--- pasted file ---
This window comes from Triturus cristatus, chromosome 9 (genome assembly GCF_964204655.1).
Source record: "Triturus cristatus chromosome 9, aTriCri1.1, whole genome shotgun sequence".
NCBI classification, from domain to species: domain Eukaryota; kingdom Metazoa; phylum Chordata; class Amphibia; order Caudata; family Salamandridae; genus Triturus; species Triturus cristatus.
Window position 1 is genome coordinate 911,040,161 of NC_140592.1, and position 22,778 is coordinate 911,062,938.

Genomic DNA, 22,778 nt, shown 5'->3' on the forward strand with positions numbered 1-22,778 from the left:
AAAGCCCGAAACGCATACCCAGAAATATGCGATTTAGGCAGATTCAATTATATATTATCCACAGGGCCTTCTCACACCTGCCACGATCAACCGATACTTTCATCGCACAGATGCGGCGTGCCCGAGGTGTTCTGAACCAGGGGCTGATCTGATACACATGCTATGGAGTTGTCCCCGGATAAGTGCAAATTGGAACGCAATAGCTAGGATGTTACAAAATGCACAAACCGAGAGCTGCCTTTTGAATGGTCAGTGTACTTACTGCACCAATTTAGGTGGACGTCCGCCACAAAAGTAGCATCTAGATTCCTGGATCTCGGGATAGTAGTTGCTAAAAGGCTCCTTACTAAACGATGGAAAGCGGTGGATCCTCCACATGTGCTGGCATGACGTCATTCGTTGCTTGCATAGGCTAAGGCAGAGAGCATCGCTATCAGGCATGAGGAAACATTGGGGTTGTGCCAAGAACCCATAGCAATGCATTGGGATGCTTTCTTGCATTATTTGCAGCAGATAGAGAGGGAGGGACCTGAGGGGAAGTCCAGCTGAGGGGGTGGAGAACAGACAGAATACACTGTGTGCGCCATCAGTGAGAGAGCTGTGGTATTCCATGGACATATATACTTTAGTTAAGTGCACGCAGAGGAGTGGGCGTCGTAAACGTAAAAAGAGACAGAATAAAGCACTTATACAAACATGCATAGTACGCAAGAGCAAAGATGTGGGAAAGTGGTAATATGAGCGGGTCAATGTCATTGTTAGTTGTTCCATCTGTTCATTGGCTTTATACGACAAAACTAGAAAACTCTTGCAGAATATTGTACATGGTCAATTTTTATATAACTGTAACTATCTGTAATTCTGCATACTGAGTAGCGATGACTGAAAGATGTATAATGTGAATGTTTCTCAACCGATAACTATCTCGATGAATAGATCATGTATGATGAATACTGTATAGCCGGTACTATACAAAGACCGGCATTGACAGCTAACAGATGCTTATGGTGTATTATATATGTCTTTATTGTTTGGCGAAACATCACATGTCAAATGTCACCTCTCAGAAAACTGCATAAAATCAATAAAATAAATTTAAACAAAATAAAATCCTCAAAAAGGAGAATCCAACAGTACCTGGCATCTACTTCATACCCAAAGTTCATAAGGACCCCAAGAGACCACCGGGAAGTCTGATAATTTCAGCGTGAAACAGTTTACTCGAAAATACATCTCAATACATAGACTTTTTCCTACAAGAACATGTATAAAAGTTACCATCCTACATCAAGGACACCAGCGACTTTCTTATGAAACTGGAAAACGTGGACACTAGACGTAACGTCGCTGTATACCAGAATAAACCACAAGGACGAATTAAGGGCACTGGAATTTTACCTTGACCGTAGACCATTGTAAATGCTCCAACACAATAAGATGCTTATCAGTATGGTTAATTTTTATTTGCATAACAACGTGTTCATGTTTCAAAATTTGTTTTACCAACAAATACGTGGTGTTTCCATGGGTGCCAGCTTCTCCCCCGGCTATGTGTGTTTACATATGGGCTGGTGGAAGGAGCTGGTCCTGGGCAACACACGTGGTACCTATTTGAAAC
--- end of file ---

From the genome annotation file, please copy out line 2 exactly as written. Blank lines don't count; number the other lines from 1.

Source record: "Triturus cristatus chromosome 9, aTriCri1.1, whole genome shotgun sequence".